1923: Death By Moonshine

The association of death and alcohol includes accidental deaths from illegally brewed alcohol, which may have been toxic, and deaths from excessive drinking, in addition to manslaughters and murders comitted by persons who had been drinking alcohol. Homicide researchers have long been interested in the connection between homicides, both accidental and intentional, and the use of alcohol, and the cases in this data set provide an opportunity to analyze the relationship between alcohol and homicide with a new empirical data.

We recommend you download the raw database files for comprehensive searching, but here’s a sample of related cases:

The reform movements of the progressive period targeted legal and illegal drinking, as well as prostitution and other social behaviors (JCLC p.502-504). Manslaughters and accidents increased with the population increases in the period - with automobile accidents accounting for a larger share of accidents as automobiles took over the streets, replacing horses and competed with street railways (JCLC p.516, JCLC p.547, and JCLC p.528-533). The politics of Prohibition, both nationally and in the State of Illinois, are a subject of considerable academic study and political commentary.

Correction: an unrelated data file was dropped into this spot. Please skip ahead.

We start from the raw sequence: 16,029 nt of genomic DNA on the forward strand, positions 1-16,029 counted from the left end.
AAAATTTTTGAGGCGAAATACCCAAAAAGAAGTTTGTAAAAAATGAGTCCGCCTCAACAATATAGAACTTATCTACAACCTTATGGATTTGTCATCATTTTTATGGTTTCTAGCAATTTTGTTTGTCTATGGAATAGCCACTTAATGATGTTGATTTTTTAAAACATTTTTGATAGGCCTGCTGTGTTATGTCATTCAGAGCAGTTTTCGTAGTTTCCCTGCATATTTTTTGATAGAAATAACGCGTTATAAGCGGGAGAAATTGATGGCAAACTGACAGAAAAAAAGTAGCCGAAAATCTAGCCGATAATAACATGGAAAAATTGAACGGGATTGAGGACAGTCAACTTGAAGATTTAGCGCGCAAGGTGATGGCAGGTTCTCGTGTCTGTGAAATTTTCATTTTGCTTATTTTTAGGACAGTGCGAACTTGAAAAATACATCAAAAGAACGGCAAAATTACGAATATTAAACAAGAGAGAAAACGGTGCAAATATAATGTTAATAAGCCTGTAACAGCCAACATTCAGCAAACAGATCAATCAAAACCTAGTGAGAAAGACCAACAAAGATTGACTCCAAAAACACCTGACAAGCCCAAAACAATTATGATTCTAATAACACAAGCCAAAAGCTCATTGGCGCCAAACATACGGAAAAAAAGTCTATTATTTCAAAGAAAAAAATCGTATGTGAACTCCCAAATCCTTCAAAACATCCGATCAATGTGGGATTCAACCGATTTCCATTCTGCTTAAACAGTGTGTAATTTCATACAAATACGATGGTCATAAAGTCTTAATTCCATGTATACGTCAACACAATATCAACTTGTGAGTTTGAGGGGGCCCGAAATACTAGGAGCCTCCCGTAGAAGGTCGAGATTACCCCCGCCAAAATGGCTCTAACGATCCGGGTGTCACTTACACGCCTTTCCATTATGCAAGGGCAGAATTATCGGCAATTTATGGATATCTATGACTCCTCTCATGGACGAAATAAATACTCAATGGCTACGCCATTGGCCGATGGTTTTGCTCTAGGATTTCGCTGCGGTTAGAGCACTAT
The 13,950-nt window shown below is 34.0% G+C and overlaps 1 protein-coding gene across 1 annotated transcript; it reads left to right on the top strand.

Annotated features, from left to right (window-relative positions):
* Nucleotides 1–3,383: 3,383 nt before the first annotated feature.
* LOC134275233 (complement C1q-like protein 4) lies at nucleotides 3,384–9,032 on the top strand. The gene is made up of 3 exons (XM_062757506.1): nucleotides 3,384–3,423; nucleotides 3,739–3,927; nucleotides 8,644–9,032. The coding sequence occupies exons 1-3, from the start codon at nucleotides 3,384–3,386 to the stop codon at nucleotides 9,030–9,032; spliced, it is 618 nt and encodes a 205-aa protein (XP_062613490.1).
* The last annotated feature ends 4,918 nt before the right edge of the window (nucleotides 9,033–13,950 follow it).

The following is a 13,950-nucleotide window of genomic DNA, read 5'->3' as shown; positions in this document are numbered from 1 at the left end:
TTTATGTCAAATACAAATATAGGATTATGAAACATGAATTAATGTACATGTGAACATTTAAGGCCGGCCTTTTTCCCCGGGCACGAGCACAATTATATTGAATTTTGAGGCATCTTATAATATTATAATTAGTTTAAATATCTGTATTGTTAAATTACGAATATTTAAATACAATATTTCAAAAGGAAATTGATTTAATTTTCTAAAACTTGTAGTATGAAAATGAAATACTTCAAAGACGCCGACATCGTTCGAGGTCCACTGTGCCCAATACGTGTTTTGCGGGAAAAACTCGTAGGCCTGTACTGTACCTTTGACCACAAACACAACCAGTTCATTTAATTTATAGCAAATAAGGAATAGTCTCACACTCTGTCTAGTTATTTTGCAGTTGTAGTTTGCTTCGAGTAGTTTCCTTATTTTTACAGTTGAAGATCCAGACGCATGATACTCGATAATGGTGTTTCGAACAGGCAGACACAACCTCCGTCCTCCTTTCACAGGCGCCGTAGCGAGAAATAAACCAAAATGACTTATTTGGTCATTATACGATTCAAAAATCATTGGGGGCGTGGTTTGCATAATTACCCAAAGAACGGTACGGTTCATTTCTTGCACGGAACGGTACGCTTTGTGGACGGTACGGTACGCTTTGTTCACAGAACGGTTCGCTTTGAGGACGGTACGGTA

For further reading: Duis, Perry R. The Saloon - Public Drinking in Chicago and Boston, 1880-1920. Champaign: U. Illinois Press, 1983 (repr. 1999). An unusual and especially relevant history of public drinking and its legal regulation, comparing Chicago and Boston. Very useful in counteracting stereotypes and misinformation about the surprisingly different saloon culture, and its connection to political life, in the two cities. Topics include: the official regulation of alcohol, the criminal prosecution or non-prosecution for alcohol related offenses, the temperance movement, the economic constraints operating on the saloon keeper, the industry protective associations, ethnic and racial patterns associated with public drinking, saloons and immigration patterns, the enormous profits from the sale of alcohol and where they went, and the importance of saloons in political campaign and ward politics in Chicago. Includes contemporary photographs and illustrations.

Lyle, John H. The Dry and Lawless Years. New Jersey: Prentice Hall, 1960. An account of the illegal and other activities of the mob, police and others by a practicing attorney, member of the Illinois legislature, member of the Chicago City Council, and self styled ‘crime busting’ felony court judge in the 1920’s.